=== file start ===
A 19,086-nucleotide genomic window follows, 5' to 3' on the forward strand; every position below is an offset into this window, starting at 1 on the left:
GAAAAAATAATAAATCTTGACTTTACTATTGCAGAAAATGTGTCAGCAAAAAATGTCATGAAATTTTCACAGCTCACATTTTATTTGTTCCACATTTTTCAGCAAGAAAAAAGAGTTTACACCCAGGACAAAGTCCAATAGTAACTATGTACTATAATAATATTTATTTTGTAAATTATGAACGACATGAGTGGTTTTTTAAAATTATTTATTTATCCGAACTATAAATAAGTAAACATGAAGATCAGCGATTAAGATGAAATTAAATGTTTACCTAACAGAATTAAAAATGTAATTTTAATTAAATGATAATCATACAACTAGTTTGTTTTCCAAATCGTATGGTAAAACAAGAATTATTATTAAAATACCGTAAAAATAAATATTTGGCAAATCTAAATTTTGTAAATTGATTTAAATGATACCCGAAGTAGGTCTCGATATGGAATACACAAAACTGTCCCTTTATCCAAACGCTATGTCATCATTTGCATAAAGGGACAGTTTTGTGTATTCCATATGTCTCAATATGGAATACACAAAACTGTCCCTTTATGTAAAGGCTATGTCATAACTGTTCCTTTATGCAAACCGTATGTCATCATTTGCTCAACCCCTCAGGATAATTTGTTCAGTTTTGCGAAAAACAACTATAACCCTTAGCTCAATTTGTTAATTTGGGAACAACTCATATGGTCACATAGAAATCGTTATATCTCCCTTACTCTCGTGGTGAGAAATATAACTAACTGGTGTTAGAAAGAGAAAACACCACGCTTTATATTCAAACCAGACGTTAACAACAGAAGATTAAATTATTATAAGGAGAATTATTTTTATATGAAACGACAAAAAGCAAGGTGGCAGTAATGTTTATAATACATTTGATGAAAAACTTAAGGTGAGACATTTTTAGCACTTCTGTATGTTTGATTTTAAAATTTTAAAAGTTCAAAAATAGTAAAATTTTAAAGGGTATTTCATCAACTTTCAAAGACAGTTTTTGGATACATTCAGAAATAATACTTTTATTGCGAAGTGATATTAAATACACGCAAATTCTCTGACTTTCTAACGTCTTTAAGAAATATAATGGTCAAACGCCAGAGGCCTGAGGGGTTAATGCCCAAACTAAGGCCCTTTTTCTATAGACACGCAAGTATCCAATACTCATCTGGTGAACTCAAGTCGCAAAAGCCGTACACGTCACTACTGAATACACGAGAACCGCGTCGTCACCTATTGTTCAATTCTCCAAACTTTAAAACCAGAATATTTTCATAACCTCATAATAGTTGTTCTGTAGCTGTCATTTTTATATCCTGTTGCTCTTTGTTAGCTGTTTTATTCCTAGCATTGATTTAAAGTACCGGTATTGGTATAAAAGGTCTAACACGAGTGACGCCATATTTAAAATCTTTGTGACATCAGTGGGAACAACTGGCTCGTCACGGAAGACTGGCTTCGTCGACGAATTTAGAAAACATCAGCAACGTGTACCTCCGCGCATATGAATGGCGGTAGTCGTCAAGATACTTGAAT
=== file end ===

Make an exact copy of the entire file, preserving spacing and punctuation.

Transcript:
A 19,086-nucleotide genomic window follows, 5' to 3' on the forward strand; every position below is an offset into this window, starting at 1 on the left:
GAAAAAATAATAAATCTTGACTTTACTATTGCAGAAAATGTGTCAGCAAAAAATGTCATGAAATTTTCACAGCTCACATTTTATTTGTTCCACATTTTTCAGCAAGAAAAAAGAGTTTACACCCAGGACAAAGTCCAATAGTAACTATGTACTATAATAATATTTATTTTGTAAATTATGAACGACATGAGTGGTTTTTTAAAATTATTTATTTATCCGAACTATAAATAAGTAAACATGAAGATCAGCGATTAAGATGAAATTAAATGTTTACCTAACAGAATTAAAAATGTAATTTTAATTAAATGATAATCATACAACTAGTTTGTTTTCCAAATCGTATGGTAAAACAAGAATTATTATTAAAATACCGTAAAAATAAATATTTGGCAAATCTAAATTTTGTAAATTGATTTAAATGATACCCGAAGTAGGTCTCGATATGGAATACACAAAACTGTCCCTTTATCCAAACGCTATGTCATCATTTGCATAAAGGGACAGTTTTGTGTATTCCATATGTCTCAATATGGAATACACAAAACTGTCCCTTTATGTAAAGGCTATGTCATAACTGTTCCTTTATGCAAACCGTATGTCATCATTTGCTCAACCCCTCAGGATAATTTGTTCAGTTTTGCGAAAAACAACTATAACCCTTAGCTCAATTTGTTAATTTGGGAACAACTCATATGGTCACATAGAAATCGTTATATCTCCCTTACTCTCGTGGTGAGAAATATAACTAACTGGTGTTAGAAAGAGAAAACACCACGCTTTATATTCAAACCAGACGTTAACAACAGAAGATTAAATTATTATAAGGAGAATTATTTTTATATGAAACGACAAAAAGCAAGGTGGCAGTAATGTTTATAATACATTTGATGAAAAACTTAAGGTGAGACATTTTTAGCACTTCTGTATGTTTGATTTTAAAATTTTAAAAGTTCAAAAATAGTAAAATTTTAAAGGGTATTTCATCAACTTTCAAAGACAGTTTTTGGATACATTCAGAAATAATACTTTTATTGCGAAGTGATATTAAATACACGCAAATTCTCTGACTTTCTAACGTCTTTAAGAAATATAATGGTCAAACGCCAGAGGCCTGAGGGGTTAATGCCCAAACTAAGGCCCTTTTTCTATAGACACGCAAGTATCCAATACTCATCTGGTGAACTCAAGTCGCAAAAGCCGTACACGTCACTACTGAATACACGAGAACCGCGTCGTCACCTATTGTTCAATTCTCCAAACTTTAAAACCAGAATATTTTCATAACCTCATAATAGTTGTTCTGTAGCTGTCATTTTTATATCCTGTTGCTCTTTGTTAGCTGTTTTATTCCTAGCATTGATTTAAAGTACCGGTATTGGTATAAAAGGTCTAACACGAGTGACGCCATATTTAAAATCTTTGTGACATCAGTGGGAACAACTGGCTCGTCACGGAAGACTGGCTTCGTCGACGAATTTAGAAAACATCAGCAACGTGTACCTCCGCGCATATGAATGGCGGTAGTCGTCAAGATACTTGAAT